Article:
• build brains like this, where pleasure is so fleeting?

  • Why not just leave that dopamine spigot on?

  • You could, you know, you could keep dishing

  • out dopamine for 10 seconds, 20 seconds, in principle.

  • But that doesn't happen.

  • Why is that?

  • And, and, and why do we seem, you know, not to really get the picture in our

  • everyday lives about how rapidly the pleasure is going to dissipate.

  • Why did natural selection design our brains like this?

  • Now, as I've said before, whenever I say something

  • is designed by natural selection, designed should be in quotes.

  • Natural selection is not a conscious designer, still it does

  • create animals that look as if they were designed by

  • a pretty smart designer with one thing in mind, to

  • get them to get their genes into the next generation.

  • So it is a fair thing to do, as a kind of thought experiment, to put ourselves in

  • the shoes of natural selection and ask If we

  • were designing organisms, how would we design their brains?

  • You know, if we wanted them to get their genes to their next generation.

  • Now, granted that eating helps them do that by keeping them alive.

  • Sex obviously helps them do that.

  • And even with humans and non-human primates, things like elevating their

  • social status helps them do that because it seems to be the

  • case that in primates and some some other parts of the animal kingdom, social

  • status is correlated with getting genes into the next generation.

  • So it is a fair question.

  • How would you design these brains if you were natural selection?

  • I would submit that there are 3 principles of design, that

  • would make sense if you want animals to reach these goals.

  • Okay, first of all, when animals do reach the goals,

  • they have food, they have sex they should get some pleasure.

  • Pleasure is what reinforces behavior, makes animals more likely to

  • do whatever led them to the goal in the first place.

  • Principle number two, the pleasure should not last forever.

  • Obviously if you ate one meal, and just blissed out, you know.

  • And, and, and never felt the, the unpleasant

  • sensation of hunger again, you would never eat again.

  • You would die.

  • Okay?

  • And if you had sex and then just kind of basked in the after glow for a really

  • long time, thinking about how wonderful it'd been, you

  • know, and meanwhile, in your species some other animal

  • had sex, said that was great, but you know

  • I'm starting to feel restless, I think I'll go

  • get some food, or do something to elevate my

  • social status, or maybe go find some more sex.

  • Well, that animal's going to get more genes

  • in the next generation than you will.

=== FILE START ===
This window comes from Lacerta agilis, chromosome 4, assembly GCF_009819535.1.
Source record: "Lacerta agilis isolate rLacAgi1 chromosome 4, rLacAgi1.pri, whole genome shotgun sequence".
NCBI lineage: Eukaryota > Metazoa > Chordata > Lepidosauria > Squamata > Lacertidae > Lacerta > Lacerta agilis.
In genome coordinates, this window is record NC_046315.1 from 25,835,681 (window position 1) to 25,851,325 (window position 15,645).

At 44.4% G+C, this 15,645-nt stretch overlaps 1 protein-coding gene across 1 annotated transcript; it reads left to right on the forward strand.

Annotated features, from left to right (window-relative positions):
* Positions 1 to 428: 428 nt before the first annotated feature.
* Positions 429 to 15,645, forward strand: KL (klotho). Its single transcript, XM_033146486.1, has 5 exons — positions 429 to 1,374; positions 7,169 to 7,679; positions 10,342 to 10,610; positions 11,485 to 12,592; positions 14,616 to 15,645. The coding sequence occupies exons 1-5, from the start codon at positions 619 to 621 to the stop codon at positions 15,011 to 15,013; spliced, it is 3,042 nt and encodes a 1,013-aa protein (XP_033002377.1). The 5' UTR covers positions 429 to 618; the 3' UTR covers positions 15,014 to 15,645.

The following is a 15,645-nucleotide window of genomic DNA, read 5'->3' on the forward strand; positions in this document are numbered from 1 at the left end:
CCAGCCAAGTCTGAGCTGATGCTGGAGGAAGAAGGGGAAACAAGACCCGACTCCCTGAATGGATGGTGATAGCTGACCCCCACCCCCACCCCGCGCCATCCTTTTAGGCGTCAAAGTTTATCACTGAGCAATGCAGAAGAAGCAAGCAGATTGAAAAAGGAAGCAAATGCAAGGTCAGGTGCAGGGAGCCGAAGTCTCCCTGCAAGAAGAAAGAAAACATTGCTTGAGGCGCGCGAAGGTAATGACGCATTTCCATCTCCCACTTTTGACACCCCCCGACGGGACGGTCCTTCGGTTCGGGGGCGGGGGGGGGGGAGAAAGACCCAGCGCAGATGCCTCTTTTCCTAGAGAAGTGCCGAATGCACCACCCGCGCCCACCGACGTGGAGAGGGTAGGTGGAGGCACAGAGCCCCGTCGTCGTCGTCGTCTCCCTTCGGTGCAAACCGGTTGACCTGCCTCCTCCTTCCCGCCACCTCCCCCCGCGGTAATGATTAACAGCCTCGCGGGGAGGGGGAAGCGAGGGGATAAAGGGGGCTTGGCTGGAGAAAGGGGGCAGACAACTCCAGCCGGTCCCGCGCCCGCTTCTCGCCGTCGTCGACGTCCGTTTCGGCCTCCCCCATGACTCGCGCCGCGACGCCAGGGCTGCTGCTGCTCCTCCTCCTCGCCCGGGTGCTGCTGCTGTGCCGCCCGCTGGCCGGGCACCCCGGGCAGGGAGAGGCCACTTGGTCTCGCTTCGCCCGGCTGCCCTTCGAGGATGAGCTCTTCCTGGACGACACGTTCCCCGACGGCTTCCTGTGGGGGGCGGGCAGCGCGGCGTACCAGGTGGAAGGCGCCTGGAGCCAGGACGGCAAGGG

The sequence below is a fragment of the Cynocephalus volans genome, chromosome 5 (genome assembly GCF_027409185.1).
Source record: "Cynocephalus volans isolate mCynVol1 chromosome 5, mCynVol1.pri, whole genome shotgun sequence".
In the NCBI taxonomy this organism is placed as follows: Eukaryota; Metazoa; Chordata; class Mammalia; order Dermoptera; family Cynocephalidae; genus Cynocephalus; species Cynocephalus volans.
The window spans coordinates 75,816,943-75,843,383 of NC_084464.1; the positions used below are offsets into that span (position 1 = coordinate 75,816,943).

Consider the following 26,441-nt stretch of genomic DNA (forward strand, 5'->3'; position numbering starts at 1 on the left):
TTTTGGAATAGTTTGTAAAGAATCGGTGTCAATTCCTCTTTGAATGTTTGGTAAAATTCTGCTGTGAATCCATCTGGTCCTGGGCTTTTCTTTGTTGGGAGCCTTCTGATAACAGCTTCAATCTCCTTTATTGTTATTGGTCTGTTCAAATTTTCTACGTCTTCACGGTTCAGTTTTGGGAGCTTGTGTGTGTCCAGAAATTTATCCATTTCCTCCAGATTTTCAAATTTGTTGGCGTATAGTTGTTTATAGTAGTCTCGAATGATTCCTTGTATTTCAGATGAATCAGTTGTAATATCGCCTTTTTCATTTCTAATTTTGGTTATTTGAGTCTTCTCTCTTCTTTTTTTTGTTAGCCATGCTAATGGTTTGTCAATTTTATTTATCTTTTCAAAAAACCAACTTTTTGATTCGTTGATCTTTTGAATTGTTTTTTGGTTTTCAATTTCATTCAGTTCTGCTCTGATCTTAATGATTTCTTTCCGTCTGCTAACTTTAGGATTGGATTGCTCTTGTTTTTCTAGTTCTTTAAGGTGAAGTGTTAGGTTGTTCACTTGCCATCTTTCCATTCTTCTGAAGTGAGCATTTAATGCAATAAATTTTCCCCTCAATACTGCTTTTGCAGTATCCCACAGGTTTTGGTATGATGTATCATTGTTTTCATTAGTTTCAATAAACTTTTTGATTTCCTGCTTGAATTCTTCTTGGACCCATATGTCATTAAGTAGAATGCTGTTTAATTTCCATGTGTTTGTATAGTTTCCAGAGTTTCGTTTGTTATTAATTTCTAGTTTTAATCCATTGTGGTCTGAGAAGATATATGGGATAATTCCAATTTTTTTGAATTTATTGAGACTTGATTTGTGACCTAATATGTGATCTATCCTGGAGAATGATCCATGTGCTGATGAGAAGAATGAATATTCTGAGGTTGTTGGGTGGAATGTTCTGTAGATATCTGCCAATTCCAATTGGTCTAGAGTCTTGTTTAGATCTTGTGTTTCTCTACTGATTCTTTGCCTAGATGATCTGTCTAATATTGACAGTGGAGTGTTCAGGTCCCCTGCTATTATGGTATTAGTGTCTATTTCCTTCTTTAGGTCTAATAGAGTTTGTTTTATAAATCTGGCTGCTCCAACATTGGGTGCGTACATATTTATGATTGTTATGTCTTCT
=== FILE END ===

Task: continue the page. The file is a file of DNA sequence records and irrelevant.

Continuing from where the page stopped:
• So these genes for restlessness and for you know, not being satisfied

  • for very long, that that animals has are going to do better than your genes.

  • The third principle of design.

  • I would submit, is that animals should focus

  • more on the pleasure that reaching goals will bring

  • than on the subsequent evaporation of the pleasure, okay?

  • You know obviously if you're focused on that pleasure.

  • If you're focused on, on how good it's going to

  • feel to reach the goal, you'll reach the goal.

  • Whereas if you're sitting there thinking you know, the pleasure's

  • going to be over in a nanosecond, why work so hard?

  • Well you know, you're going to probably wind up, you

  • know, sitting in your room alone full of ennui.

  • Reading existential philosophy or something, you know, and that's definitely

  • no way to get your genes into the next generation.

  • So, I would say that these, these three principles of design they make sense

  • in terms of natural selection and they,

  • they help make sense of Buddhist teaching, right?

  • The Buddha said that pleasure tends to evaporate and it leaves us unsatisfied

  • and it seems to be the case that pleasure is designed to evaporate so that

  • it will leave us unsatisfied and we will be motivated to go out and

  • do more work and, and, and check

  • off more bullet points on natural selection's agenda.

  • The Buddha said, we seem not to get the picture about pleasure.

  • We focus on the pleasure and not the fleetingness of the pleasure.

  • And that to makes sense in terms of natural selection.

  • Focusing on the pleasure is a good motivator.

  • Okay, let's back to that monkey.

  • Now.

  • In the data we saw about that monkey's

  • brain, we didn't see anything about anticipating pleasure.

  • And that's because in that case, the monkey couldn't anticipate

  • the pleasure, because the fruit juice came out of the blue.

  • The monkey was not expecting it.

  • They just dropped it on the monkey's tongue.

  • However later in the experiment.

  • They did make anticipation possible.

  • What they did was, when they turned on a light it meant that if

  • the monkey would reach over and touch a lever, then there would be fruit juice.

  • And they trained the monkey to, you know, behave in accordance with that principle.